How does Campylobacter cause food poisoning?
Most people have experienced the unpleasant symptoms of food poisoning at some point in their lifetime, and researchers are investigating ways to prevent this from happening. Campylobacter is particularly prevalent, with the World Health Organization stating it is the most common cause of bacterial food poisoning in the world.
Since cattle and poultry carry the bacterium in their guts without suffering any ill effects, this raises the question of how and why it causes food poisoning in humans. Understanding how and why this happens is complicated, but researchers from the University of Georgia (UGA) have discovered that it is down to certain genes.
“Unlike other intestinal pathogens, C. jejuni does not harbour pathogen-defining toxins that explicitly contribute to disease in humans. This makes understanding Campylobacter pathogenesis challenging and supports a broad examination of bacterial factors that contribute to C. jejuni infection,” the study paper stated.
The bacterium has “far-reaching effects” on the global population, causing diarrhoea and severe abdominal cramping, with potentially worse effects on children.
“Campylobacter infections in young children, which can be persistent, are associated with stunted growth periods that can lead to physical and cognitive impairments,” said Alex Crofts, lead author of the study.
These factors encouraged the US Navy Medical Research Center and the Johns Hopkins University Bloomberg School of Public Health to ask citizen volunteers to drink Campylobacter bacteria in a controlled clinical setting. The study aimed to test the effectiveness of new therapies that may protect humans from the infection.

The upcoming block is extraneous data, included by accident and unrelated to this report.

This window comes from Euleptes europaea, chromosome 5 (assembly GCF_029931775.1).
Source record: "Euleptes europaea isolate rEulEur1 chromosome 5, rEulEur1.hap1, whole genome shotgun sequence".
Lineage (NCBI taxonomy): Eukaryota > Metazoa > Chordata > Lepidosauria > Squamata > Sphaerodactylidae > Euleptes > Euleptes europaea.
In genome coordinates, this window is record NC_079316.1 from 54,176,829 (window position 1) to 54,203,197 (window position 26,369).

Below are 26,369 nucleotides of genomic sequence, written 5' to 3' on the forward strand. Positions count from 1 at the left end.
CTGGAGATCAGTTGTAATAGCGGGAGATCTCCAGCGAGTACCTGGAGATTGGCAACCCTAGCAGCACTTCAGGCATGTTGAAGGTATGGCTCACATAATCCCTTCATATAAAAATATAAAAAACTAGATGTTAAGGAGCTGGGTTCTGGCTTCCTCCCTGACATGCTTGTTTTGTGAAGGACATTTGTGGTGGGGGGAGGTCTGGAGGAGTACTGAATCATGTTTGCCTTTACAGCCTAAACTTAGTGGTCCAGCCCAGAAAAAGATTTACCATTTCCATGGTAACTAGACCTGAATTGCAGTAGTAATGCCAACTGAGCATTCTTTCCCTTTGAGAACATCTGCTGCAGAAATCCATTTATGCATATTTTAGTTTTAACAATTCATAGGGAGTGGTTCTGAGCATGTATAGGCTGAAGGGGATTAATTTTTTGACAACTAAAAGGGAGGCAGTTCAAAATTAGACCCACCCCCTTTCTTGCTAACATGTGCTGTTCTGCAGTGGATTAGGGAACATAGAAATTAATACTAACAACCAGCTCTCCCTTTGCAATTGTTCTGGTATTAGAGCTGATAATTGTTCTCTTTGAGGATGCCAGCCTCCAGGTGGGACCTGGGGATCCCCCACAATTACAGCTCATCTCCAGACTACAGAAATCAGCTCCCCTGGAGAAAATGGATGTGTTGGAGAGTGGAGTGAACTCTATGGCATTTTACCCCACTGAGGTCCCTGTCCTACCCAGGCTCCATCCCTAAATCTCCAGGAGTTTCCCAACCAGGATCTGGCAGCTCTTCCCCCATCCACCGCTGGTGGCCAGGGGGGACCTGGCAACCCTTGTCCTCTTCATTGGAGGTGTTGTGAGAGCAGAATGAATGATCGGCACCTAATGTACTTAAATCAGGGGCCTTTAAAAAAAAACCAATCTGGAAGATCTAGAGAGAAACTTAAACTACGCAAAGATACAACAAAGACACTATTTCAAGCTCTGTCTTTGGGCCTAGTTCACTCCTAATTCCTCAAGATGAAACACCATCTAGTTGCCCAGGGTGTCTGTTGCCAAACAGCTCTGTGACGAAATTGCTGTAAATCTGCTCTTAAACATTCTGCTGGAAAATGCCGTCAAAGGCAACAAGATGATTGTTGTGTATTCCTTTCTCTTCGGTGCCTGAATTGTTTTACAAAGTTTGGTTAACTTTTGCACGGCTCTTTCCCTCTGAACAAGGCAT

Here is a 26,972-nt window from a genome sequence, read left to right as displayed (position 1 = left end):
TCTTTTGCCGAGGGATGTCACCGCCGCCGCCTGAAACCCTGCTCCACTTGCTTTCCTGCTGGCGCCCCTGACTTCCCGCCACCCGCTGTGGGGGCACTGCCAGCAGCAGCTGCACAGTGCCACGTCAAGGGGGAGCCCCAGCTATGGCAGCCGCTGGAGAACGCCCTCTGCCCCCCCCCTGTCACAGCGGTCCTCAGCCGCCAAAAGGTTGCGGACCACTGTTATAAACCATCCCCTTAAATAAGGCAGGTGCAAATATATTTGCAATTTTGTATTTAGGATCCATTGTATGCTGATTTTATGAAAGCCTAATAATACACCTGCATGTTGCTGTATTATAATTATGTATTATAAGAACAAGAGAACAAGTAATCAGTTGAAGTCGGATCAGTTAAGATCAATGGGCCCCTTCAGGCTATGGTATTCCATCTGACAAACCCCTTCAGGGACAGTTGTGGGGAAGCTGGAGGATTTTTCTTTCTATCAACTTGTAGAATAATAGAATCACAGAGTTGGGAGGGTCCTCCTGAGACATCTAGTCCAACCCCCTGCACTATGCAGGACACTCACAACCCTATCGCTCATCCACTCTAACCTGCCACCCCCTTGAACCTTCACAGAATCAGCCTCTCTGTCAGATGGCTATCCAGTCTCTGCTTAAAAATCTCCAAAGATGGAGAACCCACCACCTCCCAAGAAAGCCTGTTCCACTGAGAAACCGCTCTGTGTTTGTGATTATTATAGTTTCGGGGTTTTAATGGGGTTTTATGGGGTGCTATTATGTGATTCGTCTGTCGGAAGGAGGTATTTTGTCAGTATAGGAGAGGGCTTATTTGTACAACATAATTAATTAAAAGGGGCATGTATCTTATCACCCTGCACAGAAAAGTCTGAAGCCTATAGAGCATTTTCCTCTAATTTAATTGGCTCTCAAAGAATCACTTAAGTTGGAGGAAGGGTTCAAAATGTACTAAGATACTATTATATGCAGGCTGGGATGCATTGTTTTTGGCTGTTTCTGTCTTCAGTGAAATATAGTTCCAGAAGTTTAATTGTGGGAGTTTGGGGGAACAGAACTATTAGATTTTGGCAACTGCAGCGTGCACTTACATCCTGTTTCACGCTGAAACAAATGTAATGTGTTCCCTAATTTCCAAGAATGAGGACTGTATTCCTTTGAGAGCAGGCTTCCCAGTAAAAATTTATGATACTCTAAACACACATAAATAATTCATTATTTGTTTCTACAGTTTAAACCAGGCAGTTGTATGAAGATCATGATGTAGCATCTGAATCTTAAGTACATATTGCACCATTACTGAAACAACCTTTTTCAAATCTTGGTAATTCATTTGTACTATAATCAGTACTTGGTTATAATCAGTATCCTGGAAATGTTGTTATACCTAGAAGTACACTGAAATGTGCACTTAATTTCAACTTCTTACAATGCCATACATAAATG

Stephen Trent, Professor of infectious disease in UGA’s College of Veterinary Medicine, built on this study by examining the bacteria in the infectious samples produced by the volunteers, and how it adapts and survives inside human hosts. Trent and his team of researchers suggested they would need to establish the bacteria’s tools for survival in order to work out how to target and kill them.
They found that Campylobacter relied on multiple genes which enable the bacteria to adapt within humans and evade the immune response. Out of over 1500 genes in the bacteria, 11 were linked to persistent infections, particularly cell invasion protein A (cipA).
Published in the journal Nature Microbiology, the team plan to use these results to help design new therapies to treat or prevent Campylobacter infection in the future.
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